2. To that end, you mention Bush’s pining for $15 barrels of oil, yet since your book was released [mid-2004], the cost of oil has skyrocketed up to the low $50 range. Are there any signs since the book came out that the administration is, behind closed doors, really freaking out about this? Bush’s meeting a couple of weeks ago with the Crown Prince of Saudi Arabia seemed more like a broadway production than progress. I mean, did you see them holding hands?
The Bush administration does seem anxious about high oil prices, which not only makes the White House look ineffectual (Wouldn’t a REAL president simply MAKE the Saudis pump more oil?) but reminds voters that the oil status quo, which the administration supports, ain’t a safe bet. And yes, I did see them hold hands. It’s sort of an Arab tradition, so don’t get too excited.
3. You listen to music? What do you like?
No, I never listen to music. It uses too much energy. [note: yes, he’s kidding]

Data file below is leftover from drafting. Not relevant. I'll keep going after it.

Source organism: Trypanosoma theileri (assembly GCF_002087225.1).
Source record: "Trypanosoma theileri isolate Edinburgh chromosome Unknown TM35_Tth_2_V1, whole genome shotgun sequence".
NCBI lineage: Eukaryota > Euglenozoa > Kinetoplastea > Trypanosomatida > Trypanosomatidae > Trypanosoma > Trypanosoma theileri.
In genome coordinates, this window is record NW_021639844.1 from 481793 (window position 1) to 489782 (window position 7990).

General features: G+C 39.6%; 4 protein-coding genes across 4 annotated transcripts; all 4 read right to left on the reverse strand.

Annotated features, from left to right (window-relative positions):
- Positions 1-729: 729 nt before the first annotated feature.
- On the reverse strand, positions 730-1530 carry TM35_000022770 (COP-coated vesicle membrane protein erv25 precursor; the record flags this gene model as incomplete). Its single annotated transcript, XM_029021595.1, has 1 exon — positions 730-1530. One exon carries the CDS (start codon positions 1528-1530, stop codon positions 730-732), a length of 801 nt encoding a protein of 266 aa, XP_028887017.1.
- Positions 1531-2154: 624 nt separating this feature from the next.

4. If you could fill Fenway Park exclusively with SUV owners and have their forced, undivided attention for fifteen minutes, what would you tell them? What kind of car do you drive?
I’m not sure that doesn’t happen already every time the Sox play. But seriously, I try to avoid force-feeding anyone anything, especially on energy. No better way to turn off people than openly criticize. I’d rather make the case carefully and without pyrotechnics like I tried to do in the book. And I drive a 1994 Subaru Legacy, which gets 30 mpg and does well in snow.
5. The chapter where you delve into the Kyoto Treaty was particularly fascinating to me. What I found most ironic was that it was actually the Clinton/Gore administration (supposedly very “green”) who essentially turned their backs on committing to the reduction of carbon emissions in fear of losing public support from the “emitters” like the auto industry and the utility companies. There is certainly much more to that story, but do you think any party or politician is ever going to step up to the plate and break those bonds for the greater good? Even if it means alienating important corporations and financial contributors?